Macro Extremes (week ending September 10, 2021)

The following assets (on a weekly timeframe) registered an Overbought reading or traded more than 2.5 standard deviations above its rolling mean.

Extremes “above” the Mean (at least 2.5 standard deviations)

Cocoa

Shanghai Composite equity index

Russia’s MOEX equity index

Japan’s Nikkei 225 index

Overbought (RSI > 70)

Hot Rolled Coil Steel (for the 50th consecutive week)

Natural Gas

the Nasdaq 100 index

Amsterdam’s AEX,

and India’s NIFTY 50 equity index

The Overbought Quinella – Both Overbought and Traded at > 2.5 standard deviations above the weekly mean)

Aluminium

Assets (securities) within my immediate universe which touched the other side of the extreme, being Oversold (where the RSI is < 30) or were at least 2.5 standard deviations below its mean are;

Extremes “below” the Mean (at least 2.5 standard deviations)

None

Oversold (RSI < 30)

Iron Ore

Brazil’s BOVESPA equity index

Notes & Ideas:

This past week continued last week’s general muted state of activity especially amongst currencies and equities.

Notable departures from the list included the previously overbought Cattle, the S&P 500 and the Nordic stock exchanges.

This list is the smallest over the past 6 months.

The larger advancers over the past week comprised of Aluminium +7%, Natural Gas +5%, Nickel +4%, Copper +2.7% and China’s Shanghai and CSI 300 indices both rose 3.4%.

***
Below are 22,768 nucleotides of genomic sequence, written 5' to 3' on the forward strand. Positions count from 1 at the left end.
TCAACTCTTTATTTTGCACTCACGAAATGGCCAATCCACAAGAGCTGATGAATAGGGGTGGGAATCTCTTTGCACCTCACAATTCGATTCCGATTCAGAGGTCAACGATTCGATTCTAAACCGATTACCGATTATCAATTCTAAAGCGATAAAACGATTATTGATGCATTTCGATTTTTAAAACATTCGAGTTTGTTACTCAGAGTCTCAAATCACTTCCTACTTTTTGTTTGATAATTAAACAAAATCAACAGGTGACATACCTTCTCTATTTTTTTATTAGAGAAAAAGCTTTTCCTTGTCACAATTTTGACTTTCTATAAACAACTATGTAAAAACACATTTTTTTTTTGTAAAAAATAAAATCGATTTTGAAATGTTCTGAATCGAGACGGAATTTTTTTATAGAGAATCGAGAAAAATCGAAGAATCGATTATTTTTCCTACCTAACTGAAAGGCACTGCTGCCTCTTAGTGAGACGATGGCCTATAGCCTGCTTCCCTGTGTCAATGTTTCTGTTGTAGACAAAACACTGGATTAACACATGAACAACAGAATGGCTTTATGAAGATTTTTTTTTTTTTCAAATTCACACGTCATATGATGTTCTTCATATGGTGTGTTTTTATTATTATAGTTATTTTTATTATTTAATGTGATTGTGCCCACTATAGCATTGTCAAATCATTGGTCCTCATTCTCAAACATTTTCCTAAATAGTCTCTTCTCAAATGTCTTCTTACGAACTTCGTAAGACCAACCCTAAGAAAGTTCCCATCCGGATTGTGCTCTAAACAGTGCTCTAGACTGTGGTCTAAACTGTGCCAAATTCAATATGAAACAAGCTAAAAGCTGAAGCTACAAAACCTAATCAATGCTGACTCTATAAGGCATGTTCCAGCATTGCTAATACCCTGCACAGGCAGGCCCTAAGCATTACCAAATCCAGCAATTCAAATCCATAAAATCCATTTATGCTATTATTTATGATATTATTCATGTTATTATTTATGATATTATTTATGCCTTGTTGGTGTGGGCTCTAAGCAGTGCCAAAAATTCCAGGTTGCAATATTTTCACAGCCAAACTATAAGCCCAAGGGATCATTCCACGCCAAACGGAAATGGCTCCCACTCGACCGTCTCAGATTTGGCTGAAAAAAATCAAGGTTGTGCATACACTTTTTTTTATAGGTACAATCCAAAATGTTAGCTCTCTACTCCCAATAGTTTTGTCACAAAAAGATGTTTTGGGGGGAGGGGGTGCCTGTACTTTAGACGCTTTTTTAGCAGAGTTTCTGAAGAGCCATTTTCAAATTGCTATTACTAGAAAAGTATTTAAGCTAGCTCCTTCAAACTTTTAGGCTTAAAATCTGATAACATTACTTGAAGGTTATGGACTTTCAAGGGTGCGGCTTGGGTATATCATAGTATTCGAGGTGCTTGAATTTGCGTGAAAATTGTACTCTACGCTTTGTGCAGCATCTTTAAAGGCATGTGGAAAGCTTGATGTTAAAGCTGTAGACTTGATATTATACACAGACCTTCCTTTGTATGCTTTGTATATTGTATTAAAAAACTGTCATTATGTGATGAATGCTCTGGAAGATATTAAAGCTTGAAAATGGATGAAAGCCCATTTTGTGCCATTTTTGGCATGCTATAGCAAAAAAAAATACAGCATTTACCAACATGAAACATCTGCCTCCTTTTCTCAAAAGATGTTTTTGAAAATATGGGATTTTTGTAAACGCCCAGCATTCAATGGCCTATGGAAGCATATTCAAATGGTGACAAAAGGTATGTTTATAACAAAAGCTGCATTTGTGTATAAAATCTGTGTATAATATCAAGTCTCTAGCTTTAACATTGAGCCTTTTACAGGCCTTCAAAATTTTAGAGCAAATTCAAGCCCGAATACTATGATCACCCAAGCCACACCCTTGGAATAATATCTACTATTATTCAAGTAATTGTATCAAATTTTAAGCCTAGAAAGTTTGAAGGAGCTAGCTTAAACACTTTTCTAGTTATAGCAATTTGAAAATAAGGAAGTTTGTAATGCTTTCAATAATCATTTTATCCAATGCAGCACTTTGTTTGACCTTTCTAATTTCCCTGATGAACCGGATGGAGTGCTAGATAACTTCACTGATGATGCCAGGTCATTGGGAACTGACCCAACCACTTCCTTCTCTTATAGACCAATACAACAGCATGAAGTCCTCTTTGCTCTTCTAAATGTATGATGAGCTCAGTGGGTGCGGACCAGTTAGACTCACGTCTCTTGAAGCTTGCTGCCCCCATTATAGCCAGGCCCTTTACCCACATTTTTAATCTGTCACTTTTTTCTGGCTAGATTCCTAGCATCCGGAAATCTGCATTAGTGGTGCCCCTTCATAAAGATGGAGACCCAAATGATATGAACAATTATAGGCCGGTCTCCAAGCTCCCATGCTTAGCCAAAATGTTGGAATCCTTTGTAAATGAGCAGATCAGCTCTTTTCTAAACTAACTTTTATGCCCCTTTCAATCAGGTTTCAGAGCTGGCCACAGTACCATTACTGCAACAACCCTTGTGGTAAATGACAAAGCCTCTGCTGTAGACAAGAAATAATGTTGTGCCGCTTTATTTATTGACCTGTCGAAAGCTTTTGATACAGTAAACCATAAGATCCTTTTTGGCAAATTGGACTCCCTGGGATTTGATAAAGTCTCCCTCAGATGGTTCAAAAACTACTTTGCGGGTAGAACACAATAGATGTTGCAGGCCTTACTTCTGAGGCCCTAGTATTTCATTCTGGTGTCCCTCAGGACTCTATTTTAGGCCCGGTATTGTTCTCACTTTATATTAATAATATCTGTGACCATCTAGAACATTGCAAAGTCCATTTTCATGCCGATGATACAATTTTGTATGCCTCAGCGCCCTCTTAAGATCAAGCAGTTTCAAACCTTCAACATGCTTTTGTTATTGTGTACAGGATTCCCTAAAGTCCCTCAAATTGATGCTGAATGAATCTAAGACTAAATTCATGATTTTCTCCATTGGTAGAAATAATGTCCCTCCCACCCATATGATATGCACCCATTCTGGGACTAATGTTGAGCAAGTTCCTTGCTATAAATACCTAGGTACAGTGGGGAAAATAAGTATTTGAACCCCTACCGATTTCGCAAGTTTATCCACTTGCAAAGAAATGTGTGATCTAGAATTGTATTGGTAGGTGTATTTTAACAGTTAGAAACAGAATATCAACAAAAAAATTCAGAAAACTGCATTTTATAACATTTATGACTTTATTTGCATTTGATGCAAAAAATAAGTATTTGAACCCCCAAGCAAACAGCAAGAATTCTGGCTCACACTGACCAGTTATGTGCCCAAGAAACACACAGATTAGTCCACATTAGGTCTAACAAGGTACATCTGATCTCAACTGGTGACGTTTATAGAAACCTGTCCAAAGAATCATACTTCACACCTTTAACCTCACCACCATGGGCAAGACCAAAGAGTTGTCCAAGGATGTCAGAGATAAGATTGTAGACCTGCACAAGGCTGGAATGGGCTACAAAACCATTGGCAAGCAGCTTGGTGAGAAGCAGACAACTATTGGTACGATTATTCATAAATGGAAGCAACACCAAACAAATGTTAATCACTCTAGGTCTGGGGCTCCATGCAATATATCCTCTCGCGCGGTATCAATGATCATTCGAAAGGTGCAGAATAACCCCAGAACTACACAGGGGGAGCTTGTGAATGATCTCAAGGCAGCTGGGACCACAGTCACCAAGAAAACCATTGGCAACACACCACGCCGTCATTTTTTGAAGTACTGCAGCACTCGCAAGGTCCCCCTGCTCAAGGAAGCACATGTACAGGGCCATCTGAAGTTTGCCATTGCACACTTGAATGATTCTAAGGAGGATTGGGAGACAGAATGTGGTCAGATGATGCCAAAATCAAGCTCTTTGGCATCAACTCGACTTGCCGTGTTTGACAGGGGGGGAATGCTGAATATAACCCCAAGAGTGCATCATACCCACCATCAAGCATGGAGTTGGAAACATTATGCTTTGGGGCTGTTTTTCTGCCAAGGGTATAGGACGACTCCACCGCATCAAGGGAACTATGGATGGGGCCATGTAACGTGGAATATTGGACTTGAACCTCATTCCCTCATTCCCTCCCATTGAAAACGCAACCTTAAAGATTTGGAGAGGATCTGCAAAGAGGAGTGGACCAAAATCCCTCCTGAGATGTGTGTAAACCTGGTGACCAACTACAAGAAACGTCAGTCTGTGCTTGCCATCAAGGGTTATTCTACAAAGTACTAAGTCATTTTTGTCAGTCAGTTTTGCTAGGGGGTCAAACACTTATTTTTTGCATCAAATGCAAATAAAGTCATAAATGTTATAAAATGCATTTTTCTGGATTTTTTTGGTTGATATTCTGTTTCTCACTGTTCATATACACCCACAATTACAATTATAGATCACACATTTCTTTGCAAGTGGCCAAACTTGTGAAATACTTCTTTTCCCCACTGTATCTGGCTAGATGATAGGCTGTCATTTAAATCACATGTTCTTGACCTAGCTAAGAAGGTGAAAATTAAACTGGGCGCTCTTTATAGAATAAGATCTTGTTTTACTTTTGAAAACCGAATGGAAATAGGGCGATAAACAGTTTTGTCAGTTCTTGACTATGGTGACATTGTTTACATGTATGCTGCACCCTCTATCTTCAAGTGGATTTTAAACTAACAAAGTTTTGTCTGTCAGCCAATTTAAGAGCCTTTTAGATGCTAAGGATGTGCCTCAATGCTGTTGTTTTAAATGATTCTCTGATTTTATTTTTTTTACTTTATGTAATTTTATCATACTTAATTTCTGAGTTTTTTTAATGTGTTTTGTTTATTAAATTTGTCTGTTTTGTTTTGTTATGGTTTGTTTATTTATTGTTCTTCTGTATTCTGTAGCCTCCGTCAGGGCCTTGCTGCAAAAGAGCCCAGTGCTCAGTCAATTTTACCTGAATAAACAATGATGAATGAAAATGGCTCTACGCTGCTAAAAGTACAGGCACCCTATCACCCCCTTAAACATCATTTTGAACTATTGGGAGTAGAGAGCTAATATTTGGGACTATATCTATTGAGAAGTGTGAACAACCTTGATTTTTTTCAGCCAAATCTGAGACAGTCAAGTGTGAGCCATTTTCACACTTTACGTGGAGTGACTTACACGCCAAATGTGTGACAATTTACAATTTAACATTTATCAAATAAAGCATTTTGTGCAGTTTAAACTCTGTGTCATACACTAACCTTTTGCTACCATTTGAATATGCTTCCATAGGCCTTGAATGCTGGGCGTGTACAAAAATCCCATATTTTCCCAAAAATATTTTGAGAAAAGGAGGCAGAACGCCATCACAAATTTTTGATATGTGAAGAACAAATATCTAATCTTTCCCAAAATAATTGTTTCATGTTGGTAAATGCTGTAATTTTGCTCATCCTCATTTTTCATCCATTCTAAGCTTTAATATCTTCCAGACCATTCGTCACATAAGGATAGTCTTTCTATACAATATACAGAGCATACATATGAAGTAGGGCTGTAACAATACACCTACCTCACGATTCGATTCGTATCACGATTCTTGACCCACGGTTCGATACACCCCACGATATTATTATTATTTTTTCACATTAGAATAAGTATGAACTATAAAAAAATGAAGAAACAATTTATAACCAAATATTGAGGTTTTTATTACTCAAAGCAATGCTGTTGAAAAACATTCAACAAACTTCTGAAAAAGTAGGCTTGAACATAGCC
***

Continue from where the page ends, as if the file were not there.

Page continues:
The Shanghai Composite has risen 8% in the past 3 weeks….

The group of decliners included Platinum (6.3%), Wheat (5%), Sugar (4%), Silver (3.6%), Tin (3.3%), Coffee (2.5%), Cocoa (2%), Gold (2%), Nikkei 22 (2.8%), S&P Midcap 400 (2.7%), both Dow Jones and Nasdaq Transportation indices fell 2.7%, the Bovespa, SMI and Kospi declined (2.3%), Spain’s IBEX (2%), the Dow Jones Industrial Average (2%), the S&P 500 (1.7%) and Australia’a ASX 200 fell 1.6% for the week.

September 11, 2021

by Rob Zdravevski

rob@karriasset.com.au

Economy Health Check

I’m watching the Copper/Gold Ratio (HG/GC)

Its direction tells me about the health of the economy.

The direction of the HG/GC also helps confirm the direction of interest rates. More specifically, the U.S. government 10 year bond yield.

In the chart below, I’ve overlaid a price chart (in blue) of the S&P 500 against the HG/GC.

You can see that the general direction of both the SPX and the HG/GC follow each other.

At this moment, the HG/GC is nearing a point where it breaks either way.

We’ll need to wait and watch in the coming week or so.

In my earlier post today, I imply that interest rates may rise.

This, then suggests that the HG/GC breaks higher (meaning Copper rises and Gold declines) which translate into the S&P 500 rising further.